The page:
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Prison Reform

David C Devonis, Jessica Triggs
In 1968, Karl Menninger, a highly visible and vocal U.S. psychiatrist, published a call to action on prison reform, The Crime of Punishment (Menninger, 1966/1968). This widely circulated book's central idea is that punishment as practiced in penal settings is an injustice amounting to a crime. At the outset, The Crime of Punishment quickly achieved national attention. Within mainstream psychology, its antipunishment message encountered a changed climate in which punishment, thought ineffective during the period 1930 through 1960, was redefined as an effective component in learning...
December 5, 2016: History of Psychology
Athanasios Douzenis
According to the Greek Penal Law if someone "because of a morbid disturbance of his mental functioning" (article 34) is acquitted of a crime or misdemeanour that the law punishes with more than 6 months imprisonment, then the court orders that this individual should be kept in a public psychiatric institution if the court reaches the conclusion that this person poses a threat to public safety.1 Individuals who have broken the law and deemed "not guilty by reason of insanity" are treated in psychiatric units of Psychiatric Hospitals according to the article 69 of the Penal Code...
July 2016: Psychiatrikē, Psychiatriki
Stephanie M Topp, Clement N Moonga, Constance Mudenda, Nkandu Luo, Michael Kaingu, Chisela Chileshe, George Magwende, Jody S Heymann, German Henostroza
BACKGROUND: Research exploring the drivers of health outcomes of women who are in prison in low- and middle-income settings is largely absent. This study aimed to identify and examine the interaction between structural, organisational and relational factors influencing Zambian women prisoners' health and healthcare access. METHODS: We conducted in-depth interviews of 23 female prisoners across four prisons, as well as 21 prison officers and health care workers. The prisoners were selected in a multi-stage sampling design with a purposive selection of prisons followed by a random sampling of cells and of female inmates within cells...
September 26, 2016: International Journal for Equity in Health
Annette Hanson
Due to the growing number of ageing prisoners in the American correctional system, penal institutions are increasingly caring for patients with chronic and potentially terminal medical conditions. To address this problem states have attempted sentencing reform initiatives and adopted compassionate release programmes; however, these efforts have failed to significantly reduce the number of elderly or seriously ill inmates. Correctional mental health services are now called upon to aid in the care of prisoners at the end of life...
February 2017: International Review of Psychiatry
T Trey, A Sharif, A Schwarz, M Fiatarone Singh, J Lavee
Previous publications have described unethical organ procurement procedures in the People's Republic of China. International awareness and condemnation contributed to the announcement abolishing the procurement of organs from executed prisoners starting from January 2015. Eighteen months after the announcement, and aligned with the upcoming International Congress of the Transplantation Society in Hong Kong, this paper revisits the topic and discusses whether the declared reform has indeed been implemented. China has neither addressed nor included in the reform a pledge to end the procurement of organs from prisoners of conscience, nor has the government initiated any legislative amendments...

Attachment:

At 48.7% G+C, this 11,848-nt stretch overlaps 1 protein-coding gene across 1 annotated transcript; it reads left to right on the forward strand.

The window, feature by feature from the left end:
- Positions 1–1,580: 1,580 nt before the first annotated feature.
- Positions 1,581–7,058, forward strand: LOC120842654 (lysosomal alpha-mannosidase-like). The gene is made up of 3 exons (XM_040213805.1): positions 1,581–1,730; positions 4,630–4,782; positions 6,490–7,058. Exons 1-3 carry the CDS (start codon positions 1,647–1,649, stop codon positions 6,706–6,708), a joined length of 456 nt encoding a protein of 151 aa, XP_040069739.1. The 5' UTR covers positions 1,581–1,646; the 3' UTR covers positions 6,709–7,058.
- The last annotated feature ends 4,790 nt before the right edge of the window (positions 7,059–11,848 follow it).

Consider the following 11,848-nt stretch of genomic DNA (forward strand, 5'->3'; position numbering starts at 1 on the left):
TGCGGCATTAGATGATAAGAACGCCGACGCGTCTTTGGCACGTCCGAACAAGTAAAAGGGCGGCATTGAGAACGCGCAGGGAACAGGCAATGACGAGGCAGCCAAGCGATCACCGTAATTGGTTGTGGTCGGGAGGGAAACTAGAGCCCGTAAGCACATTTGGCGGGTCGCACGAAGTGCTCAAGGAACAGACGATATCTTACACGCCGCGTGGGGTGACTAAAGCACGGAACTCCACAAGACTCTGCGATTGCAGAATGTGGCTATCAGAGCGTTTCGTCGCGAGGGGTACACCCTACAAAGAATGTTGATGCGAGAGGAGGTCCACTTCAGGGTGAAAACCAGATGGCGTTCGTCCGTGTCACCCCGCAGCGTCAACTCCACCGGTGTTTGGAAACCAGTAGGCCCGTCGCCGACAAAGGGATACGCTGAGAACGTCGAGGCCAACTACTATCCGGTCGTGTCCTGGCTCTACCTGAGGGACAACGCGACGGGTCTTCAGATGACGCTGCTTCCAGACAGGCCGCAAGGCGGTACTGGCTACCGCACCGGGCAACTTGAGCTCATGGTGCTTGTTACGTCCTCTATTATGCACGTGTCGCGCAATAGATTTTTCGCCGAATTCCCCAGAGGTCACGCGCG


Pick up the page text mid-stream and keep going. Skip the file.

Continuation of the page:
November 2016: American Journal of Transplantation
Chris Beyrer, Adeeba Kamarulzaman, Martin McKee
No abstract text is available yet for this article.
September 10, 2016: Lancet
(no author information available yet)
A new report from the Centre for Policy Studies claims that facilities for National Health Service patients are so poor that 'it is doubtful whether long stay prisoners in maximum security gaols fare much worse'.
January 23, 1988: Nursing Standard
Marden Marques Soares, Paula Michele Martins Gomes Bueno
This study aimed to discuss the close relationship between mental health, the criminal justice system and the prison system, whose specific interfaces are the HCTP (Hospital de Custódia e Tratamento Psiquiátrico, or Judicial Psychiatric Hospital) conflict and the person with mental disorder in conflict with the law. There will be presented extensive discussions on the Penal Execution Law and the Brazilian Psychiatric Reform Law, as well as cross-sector actions taken by the judiciary and the federal government (Brazilian National Health System - SUS and National Social Assistance System - SUAS) to bring the criminal justice system and the prison system to the anti-asylum combat...
June 2016: Ciência & Saúde Coletiva
I A Joshua, Y Y Dangata, O Audu, A G Nmadu, N V Omole
In Nigeria, just like in many other parts of the world, one of the most extensively discussed issues on the public agenda today is the increase in prison population. The aims of imprisonment are protection, retribution, deterrence, reformation and vindication. Investigations revealed that the prison services have been,neglected more than any other criminal justice agency in Nigeria. For example, most of the prisons were built during the colonial era for the purpose of accommodating a small number of inmates...
December 2014: Medicine and Law
(no author information available yet)
The prison medical service should be abolished and moved into the NHS, a penal reform pressure group declared last week. The Howard League for Penal Reform claimed in a new report that the Government is wasting money by duplicating NHS facilities inside prisons.
February 28, 1990: Nursing Standard
Tina Maschi, Jo Rees, Eileen Klein